The medication also causes nausea and cystinotic children are prone to gross reflux, so vomiting at every medicine session became routine from the start. But as the vomiting brought up the medication it had to be re-administered. In between these main medication sessions are additional sessions to replace the minerals lost due to the kidney dysfunction, these too caused vomiting and had to be re-administered.

So it seemed for a while we were caught in a never-ending cycle of medicine and vomiting, day and night. There was barely time in between one session to prepare for the next. Our daughter was exhausted and so were we. A nasal gastric tube was fitted and this was a great tool. Then, after it became apparent that the tube was going to be required for a longer period, a gastrostomy button was fitted. We still have this and it works well.

The tube meant one person could do medication without having the physical struggle of holding and administering. The medication went direct into the stomach so the smell and taste problem was at least removed, even if the nausea wasn’t. The vomiting continued, which destroyed the natural instinct to eat. We were, however, able to feed her constant thirst through the tube.

There is no doubt that early period was hard on us all and particularly our daughter. The medication was vital but no matter how much good it did there were the terrible side effects to contend with. No sooner did things seem to level off a bit then a new set of bloods would reveal that a higher dose of medication was still required and the cycle would kick-off again. The vomiting is extremely difficult to describe. It was, and remains today, exhausting for our daughter when she has a session. For a child who is not very physically strong to go through this numerous times a day is hard.

Lena Forsyth ZooWe discovered the Cystinosis Foundation UK on the internet and, although they didn’t have any magic cure, we at least found a point of contact – something to let us know there were others out there. In June 2004 they launched their first major appeal for funds to support research into improving the medication taken by cystinotic people. We wanted to help but didn’t know where to start. A local dancing class started us off with a donation and from there we prepared and sent out an appeal letter to 300 friends and family. Since then fundraising activities have grown considerably. The Foundation is now in a position to fund research at Sunderland University and also support a project at Robert Gordon University in Aberdeen.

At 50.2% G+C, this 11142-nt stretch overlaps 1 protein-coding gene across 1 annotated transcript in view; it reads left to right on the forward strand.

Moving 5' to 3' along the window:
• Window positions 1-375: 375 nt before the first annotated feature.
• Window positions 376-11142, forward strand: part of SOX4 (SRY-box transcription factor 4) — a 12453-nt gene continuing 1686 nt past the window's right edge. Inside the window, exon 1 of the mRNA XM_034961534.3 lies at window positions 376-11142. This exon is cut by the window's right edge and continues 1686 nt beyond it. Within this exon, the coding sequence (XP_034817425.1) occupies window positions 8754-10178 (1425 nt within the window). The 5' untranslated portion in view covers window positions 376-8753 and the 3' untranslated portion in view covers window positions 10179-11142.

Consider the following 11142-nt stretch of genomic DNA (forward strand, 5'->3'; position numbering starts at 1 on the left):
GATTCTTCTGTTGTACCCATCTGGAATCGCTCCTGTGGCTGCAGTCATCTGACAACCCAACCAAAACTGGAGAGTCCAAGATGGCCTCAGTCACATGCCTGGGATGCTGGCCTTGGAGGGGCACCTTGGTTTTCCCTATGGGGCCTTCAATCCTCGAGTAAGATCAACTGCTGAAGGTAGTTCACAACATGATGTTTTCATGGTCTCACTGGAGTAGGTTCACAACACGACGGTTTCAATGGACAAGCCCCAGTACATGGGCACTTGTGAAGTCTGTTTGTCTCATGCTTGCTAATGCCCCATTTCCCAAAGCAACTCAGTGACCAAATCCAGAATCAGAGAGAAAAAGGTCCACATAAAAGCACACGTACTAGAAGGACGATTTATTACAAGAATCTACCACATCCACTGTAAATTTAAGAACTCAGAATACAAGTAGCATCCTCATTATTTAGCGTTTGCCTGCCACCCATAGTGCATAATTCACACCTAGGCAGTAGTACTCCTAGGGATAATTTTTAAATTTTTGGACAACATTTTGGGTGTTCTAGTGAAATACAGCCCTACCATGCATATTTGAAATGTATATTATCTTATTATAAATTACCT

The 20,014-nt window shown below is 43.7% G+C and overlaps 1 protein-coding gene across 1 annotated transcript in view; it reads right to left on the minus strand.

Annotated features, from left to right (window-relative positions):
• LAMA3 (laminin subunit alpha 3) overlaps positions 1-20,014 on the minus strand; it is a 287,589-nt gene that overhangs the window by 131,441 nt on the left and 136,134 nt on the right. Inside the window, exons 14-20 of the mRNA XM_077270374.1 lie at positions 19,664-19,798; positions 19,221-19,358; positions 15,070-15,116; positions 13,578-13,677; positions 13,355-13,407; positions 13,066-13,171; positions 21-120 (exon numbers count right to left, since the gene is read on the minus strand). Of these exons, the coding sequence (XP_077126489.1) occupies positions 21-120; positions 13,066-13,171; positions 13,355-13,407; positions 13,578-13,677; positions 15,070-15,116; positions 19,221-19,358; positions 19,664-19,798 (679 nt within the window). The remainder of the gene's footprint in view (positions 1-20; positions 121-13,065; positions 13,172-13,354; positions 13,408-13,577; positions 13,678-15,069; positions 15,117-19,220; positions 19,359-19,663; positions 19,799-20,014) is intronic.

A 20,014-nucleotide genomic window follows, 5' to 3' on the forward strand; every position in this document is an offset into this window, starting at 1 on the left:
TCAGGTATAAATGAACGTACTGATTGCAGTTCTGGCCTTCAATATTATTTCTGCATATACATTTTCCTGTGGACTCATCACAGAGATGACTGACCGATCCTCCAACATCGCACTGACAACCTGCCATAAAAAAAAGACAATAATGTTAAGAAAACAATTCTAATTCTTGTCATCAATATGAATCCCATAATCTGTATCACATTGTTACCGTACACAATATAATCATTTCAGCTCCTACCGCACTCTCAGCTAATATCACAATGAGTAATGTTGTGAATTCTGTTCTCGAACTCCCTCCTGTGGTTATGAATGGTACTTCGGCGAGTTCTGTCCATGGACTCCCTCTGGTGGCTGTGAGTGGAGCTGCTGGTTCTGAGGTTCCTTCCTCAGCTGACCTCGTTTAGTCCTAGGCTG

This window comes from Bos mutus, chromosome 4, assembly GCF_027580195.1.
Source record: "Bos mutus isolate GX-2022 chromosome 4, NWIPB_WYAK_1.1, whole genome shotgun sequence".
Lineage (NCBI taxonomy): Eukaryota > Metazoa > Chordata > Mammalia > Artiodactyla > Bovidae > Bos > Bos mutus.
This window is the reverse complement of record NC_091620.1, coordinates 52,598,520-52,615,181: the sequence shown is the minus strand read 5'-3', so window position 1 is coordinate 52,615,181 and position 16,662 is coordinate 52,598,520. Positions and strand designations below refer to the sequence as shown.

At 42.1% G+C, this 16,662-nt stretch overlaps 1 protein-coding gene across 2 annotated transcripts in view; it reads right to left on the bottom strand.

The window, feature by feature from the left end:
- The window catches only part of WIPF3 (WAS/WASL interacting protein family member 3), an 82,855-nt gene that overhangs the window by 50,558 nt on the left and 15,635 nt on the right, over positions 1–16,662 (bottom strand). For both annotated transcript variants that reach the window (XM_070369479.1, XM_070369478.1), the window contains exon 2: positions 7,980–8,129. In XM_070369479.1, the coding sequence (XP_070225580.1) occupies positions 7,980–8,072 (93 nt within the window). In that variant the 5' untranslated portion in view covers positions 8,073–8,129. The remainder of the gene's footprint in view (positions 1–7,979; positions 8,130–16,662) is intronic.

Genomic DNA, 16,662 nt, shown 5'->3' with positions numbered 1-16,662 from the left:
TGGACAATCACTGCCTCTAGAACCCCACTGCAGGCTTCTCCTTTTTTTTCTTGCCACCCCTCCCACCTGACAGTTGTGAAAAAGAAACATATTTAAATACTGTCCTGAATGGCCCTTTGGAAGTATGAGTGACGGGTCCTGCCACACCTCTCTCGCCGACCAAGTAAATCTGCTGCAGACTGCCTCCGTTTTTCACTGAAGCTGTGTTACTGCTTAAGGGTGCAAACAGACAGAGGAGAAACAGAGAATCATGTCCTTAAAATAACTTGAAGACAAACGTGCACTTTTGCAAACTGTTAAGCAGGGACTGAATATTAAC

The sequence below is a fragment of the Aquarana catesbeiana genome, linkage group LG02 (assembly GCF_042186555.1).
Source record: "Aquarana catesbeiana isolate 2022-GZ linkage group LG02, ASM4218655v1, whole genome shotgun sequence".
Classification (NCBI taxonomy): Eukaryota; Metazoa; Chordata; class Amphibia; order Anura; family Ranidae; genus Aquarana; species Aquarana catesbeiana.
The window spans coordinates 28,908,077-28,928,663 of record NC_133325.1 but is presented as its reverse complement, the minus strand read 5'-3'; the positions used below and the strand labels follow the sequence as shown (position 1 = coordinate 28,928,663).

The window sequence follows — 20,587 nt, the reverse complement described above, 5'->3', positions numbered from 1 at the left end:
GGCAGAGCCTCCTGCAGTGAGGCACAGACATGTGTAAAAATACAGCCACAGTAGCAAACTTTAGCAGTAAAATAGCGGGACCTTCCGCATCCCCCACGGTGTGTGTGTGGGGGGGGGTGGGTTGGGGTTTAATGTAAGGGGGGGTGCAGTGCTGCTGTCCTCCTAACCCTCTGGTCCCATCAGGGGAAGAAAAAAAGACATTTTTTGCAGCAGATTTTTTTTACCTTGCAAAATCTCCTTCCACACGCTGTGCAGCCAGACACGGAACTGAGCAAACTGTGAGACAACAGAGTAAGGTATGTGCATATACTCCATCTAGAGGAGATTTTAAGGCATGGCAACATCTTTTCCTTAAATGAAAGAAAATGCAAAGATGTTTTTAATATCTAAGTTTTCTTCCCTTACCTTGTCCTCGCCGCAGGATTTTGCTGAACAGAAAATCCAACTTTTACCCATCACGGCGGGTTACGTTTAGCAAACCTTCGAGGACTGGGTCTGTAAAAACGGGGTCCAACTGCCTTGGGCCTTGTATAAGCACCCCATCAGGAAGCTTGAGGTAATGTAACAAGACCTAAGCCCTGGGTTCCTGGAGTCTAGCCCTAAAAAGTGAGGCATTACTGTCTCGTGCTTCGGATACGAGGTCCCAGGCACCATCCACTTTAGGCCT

These projects are trying to improve the effectiveness of Cystagon and eliminate the problems of the unpleasant taste, smell and nausea. If the effectiveness can be improved then a lower dose will need to be taken, reducing the side effects. These projects will take time and we will be lucky to have improved medication in 10 to 15 years time, but we are prepared for the long haul. Hopefully the work being done at present will help our daughter in the future, but more so the other children who will follow as this is not a cure.
Lena Forsyth Laying DownOf course, there are no guarantees with the research but doing nothing is worse than failing. The Foundation is able to fund high quality projects, and knowing there are dedicated people working on these should give hope to all.